We ignore risks of tipping points at our peril. It certainly provides support for deploying the precautionary principle in our responses to climate change. This is something Dr Lomborg seems to eschew.
The final area of difference between Dr Lomborg and myself is in communication of ideas.
Dr Lomborg is famous (perhaps infamous?) for his ways of communicating his thoughts on climate change. He became most well-known for his books on the subject, which include “The Skeptical Environmentalist”, “Cool It” and “False Alarm”.
These works could perhaps be described as using a “devil’s advocate” approach to the science behind the world’s current understanding of climate change, and the role of human activities in it.
His writings appear to be scientifically based. However, on closer inspection by climate scientists and others, there are many deficiencies found in his methods. These include, as described by a document written by Bob Ward, at the LSE, in 2020:
See also “Bjorn Lomborg’s lukewarmer misinformation about climate change and poverty” by the Grantham Institute (LSE) in 2018:
According to Wikipedia:
“IPCC lead author Brian O'Neill wrote a mixed review of “Cool It”, [the sequel to The Skeptical Environmentalist] concluding:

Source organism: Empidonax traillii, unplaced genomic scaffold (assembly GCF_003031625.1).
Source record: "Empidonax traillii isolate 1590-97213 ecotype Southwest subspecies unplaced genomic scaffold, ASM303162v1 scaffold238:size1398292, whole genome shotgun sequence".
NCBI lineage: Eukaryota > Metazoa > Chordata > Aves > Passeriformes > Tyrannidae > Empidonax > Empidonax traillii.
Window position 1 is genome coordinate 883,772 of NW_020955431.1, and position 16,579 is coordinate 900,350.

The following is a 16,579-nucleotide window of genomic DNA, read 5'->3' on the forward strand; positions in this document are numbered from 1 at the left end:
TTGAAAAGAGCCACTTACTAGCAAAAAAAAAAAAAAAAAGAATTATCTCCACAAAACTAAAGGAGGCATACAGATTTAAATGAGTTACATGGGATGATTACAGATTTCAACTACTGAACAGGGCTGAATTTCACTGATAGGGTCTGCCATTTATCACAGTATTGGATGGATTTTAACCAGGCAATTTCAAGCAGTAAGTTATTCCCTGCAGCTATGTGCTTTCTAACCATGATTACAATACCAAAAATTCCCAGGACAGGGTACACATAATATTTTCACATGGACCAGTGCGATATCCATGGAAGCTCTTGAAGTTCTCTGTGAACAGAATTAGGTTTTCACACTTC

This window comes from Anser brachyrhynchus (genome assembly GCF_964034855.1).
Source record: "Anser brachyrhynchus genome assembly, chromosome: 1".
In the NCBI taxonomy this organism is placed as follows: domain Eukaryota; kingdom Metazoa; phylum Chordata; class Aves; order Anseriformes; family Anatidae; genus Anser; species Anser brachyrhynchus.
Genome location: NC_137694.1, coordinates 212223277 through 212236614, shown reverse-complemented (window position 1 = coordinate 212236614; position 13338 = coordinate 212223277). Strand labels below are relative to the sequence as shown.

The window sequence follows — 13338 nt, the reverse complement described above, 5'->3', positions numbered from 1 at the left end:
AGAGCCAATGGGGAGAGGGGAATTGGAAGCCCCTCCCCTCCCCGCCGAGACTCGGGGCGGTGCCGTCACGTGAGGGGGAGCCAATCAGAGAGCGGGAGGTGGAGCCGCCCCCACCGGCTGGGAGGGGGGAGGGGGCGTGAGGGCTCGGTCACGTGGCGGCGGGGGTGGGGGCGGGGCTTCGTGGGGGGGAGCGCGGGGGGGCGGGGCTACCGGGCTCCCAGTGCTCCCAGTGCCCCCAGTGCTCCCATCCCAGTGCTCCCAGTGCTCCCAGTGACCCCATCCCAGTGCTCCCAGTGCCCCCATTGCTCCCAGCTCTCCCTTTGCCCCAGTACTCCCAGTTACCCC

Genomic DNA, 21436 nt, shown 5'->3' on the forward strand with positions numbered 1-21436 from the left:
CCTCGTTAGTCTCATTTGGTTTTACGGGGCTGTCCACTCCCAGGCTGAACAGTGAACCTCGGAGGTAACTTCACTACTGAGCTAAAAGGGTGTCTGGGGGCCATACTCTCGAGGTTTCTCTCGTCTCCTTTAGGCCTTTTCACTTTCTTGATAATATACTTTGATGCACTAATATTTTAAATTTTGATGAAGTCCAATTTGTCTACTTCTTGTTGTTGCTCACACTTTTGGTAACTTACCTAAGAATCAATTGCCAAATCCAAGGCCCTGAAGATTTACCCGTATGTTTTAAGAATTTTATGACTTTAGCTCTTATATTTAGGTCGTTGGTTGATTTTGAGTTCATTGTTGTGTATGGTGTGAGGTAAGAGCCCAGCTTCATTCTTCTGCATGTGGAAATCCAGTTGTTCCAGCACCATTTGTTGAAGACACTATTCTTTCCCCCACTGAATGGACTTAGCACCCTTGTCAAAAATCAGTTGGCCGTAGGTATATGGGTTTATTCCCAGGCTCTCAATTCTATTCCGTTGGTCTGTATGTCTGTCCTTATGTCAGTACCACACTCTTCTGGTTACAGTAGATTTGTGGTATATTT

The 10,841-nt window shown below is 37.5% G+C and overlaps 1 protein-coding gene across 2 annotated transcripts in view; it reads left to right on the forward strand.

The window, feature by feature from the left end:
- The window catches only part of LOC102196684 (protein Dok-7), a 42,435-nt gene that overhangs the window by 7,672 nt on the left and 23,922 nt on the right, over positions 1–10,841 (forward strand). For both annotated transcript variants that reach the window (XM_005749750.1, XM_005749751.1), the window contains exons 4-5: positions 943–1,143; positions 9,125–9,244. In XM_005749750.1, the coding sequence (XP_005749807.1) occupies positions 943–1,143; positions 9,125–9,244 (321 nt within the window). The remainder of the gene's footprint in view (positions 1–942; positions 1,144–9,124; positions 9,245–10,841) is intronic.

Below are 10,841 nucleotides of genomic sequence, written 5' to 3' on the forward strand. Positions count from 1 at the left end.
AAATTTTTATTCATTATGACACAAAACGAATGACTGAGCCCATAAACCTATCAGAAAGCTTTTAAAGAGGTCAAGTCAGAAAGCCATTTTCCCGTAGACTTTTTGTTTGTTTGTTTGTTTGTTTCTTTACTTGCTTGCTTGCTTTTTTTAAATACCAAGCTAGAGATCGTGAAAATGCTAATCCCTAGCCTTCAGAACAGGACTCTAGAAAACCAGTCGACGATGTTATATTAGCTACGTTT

“[...] Bjorn Lomborg … has written a book that sets out to support a certain point of view, and, unless you are an expert, you will never know which facts are correct and appropriately used and which are not. You might not be aware that large (and crucial) chunks of the story are skipped altogether. But it is a well-told tale and raises some questions that are worth thinking about. So if you are going to read only one book on climate, don’t read this one. But if you are going to read ten, reading Lomborg may be worthwhile.”
More from Wikipedia:
“In 2010, Howard Friel wrote “The Lomborg Deception”, a book-length critique of “Cool It”, which traces Lomborg’s many references and tests their authority and substance. Friel has said he found "misrepresentation of academic research, misquotation of data, reliance on studies irrelevant to the author’s claims and citation of sources that seem not to exist".
A quote from Sharon Begley, Newsweek cited in Wikipedia:
“Friel's conclusion, as per his book's title, is that Lomborg is "a performance artist disguised as an academic." I don't want to be as trusting as the reviewers who praised Lomborg's scholarship without (it seems) bothering to check his references, so rather than taking Friel at his word just as they took Lomborg at his, I've done my best to do that checking. Although Friel engages in some bothersome overkill, overall his analysis is compelling.”
If Dr Lomborg's written works about climate change are taken with a very large pinch of salt, and set alongside some more academically rigorous texts, then they can provide a useful window into some of the arguments you'll sometimes hear expressed against acting swiftly on climate change. Set against that guarded expression of usefulness is the risk that some of his arguments might be used, without sufficient fact-checking, as supporting material, by some climate change deniers as part of their disinformation campaigns.